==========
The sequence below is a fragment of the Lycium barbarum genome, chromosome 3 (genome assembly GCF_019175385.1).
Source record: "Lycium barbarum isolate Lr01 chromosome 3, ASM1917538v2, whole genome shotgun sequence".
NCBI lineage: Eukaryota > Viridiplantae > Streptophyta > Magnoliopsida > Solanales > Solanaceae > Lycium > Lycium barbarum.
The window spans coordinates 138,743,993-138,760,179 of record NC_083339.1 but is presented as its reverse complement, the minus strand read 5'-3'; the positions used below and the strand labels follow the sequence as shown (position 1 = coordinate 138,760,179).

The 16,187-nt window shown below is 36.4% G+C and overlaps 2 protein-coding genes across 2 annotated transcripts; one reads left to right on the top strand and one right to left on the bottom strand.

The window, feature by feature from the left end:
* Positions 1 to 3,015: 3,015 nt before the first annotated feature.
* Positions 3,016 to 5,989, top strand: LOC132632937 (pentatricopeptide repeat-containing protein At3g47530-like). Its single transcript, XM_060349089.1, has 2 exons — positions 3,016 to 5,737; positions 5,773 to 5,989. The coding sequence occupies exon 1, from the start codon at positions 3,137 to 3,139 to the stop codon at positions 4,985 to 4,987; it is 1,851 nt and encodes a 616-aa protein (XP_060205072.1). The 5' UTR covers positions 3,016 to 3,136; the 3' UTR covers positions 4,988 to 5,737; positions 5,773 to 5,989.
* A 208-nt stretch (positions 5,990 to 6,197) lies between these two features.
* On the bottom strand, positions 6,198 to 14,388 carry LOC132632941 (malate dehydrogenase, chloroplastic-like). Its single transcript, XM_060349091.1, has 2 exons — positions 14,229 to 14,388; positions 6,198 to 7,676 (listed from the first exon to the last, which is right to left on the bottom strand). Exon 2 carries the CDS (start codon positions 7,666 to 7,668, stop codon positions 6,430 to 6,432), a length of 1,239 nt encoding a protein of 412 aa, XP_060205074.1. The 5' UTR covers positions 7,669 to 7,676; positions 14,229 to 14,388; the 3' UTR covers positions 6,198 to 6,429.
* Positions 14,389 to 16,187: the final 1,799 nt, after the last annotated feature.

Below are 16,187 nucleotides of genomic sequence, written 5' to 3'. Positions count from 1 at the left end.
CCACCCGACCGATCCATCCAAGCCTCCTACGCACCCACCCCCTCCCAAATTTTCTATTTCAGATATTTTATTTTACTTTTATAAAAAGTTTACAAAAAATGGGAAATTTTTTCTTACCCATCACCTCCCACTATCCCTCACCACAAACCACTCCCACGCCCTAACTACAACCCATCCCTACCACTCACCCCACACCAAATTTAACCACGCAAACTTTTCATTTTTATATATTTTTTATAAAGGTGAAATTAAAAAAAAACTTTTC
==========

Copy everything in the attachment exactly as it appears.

The sequence below is a fragment of the Lycium barbarum genome, chromosome 3 (genome assembly GCF_019175385.1).
Source record: "Lycium barbarum isolate Lr01 chromosome 3, ASM1917538v2, whole genome shotgun sequence".
NCBI lineage: Eukaryota > Viridiplantae > Streptophyta > Magnoliopsida > Solanales > Solanaceae > Lycium > Lycium barbarum.
The window spans coordinates 138,743,993-138,760,179 of record NC_083339.1 but is presented as its reverse complement, the minus strand read 5'-3'; the positions used below and the strand labels follow the sequence as shown (position 1 = coordinate 138,760,179).

The 16,187-nt window shown below is 36.4% G+C and overlaps 2 protein-coding genes across 2 annotated transcripts; one reads left to right on the top strand and one right to left on the bottom strand.

The window, feature by feature from the left end:
* Positions 1 to 3,015: 3,015 nt before the first annotated feature.
* Positions 3,016 to 5,989, top strand: LOC132632937 (pentatricopeptide repeat-containing protein At3g47530-like). Its single transcript, XM_060349089.1, has 2 exons — positions 3,016 to 5,737; positions 5,773 to 5,989. The coding sequence occupies exon 1, from the start codon at positions 3,137 to 3,139 to the stop codon at positions 4,985 to 4,987; it is 1,851 nt and encodes a 616-aa protein (XP_060205072.1). The 5' UTR covers positions 3,016 to 3,136; the 3' UTR covers positions 4,988 to 5,737; positions 5,773 to 5,989.
* A 208-nt stretch (positions 5,990 to 6,197) lies between these two features.
* On the bottom strand, positions 6,198 to 14,388 carry LOC132632941 (malate dehydrogenase, chloroplastic-like). Its single transcript, XM_060349091.1, has 2 exons — positions 14,229 to 14,388; positions 6,198 to 7,676 (listed from the first exon to the last, which is right to left on the bottom strand). Exon 2 carries the CDS (start codon positions 7,666 to 7,668, stop codon positions 6,430 to 6,432), a length of 1,239 nt encoding a protein of 412 aa, XP_060205074.1. The 5' UTR covers positions 7,669 to 7,676; positions 14,229 to 14,388; the 3' UTR covers positions 6,198 to 6,429.
* Positions 14,389 to 16,187: the final 1,799 nt, after the last annotated feature.

Below are 16,187 nucleotides of genomic sequence, written 5' to 3'. Positions count from 1 at the left end.
CCACCCGACCGATCCATCCAAGCCTCCTACGCACCCACCCCCTCCCAAATTTTCTATTTCAGATATTTTATTTTACTTTTATAAAAAGTTTACAAAAAATGGGAAATTTTTTCTTACCCATCACCTCCCACTATCCCTCACCACAAACCACTCCCACGCCCTAACTACAACCCATCCCTACCACTCACCCCACACCAAATTTAACCACGCAAACTTTTCATTTTTATATATTTTTTATAAAGGTGAAATTAAAAAAAAACTTTTC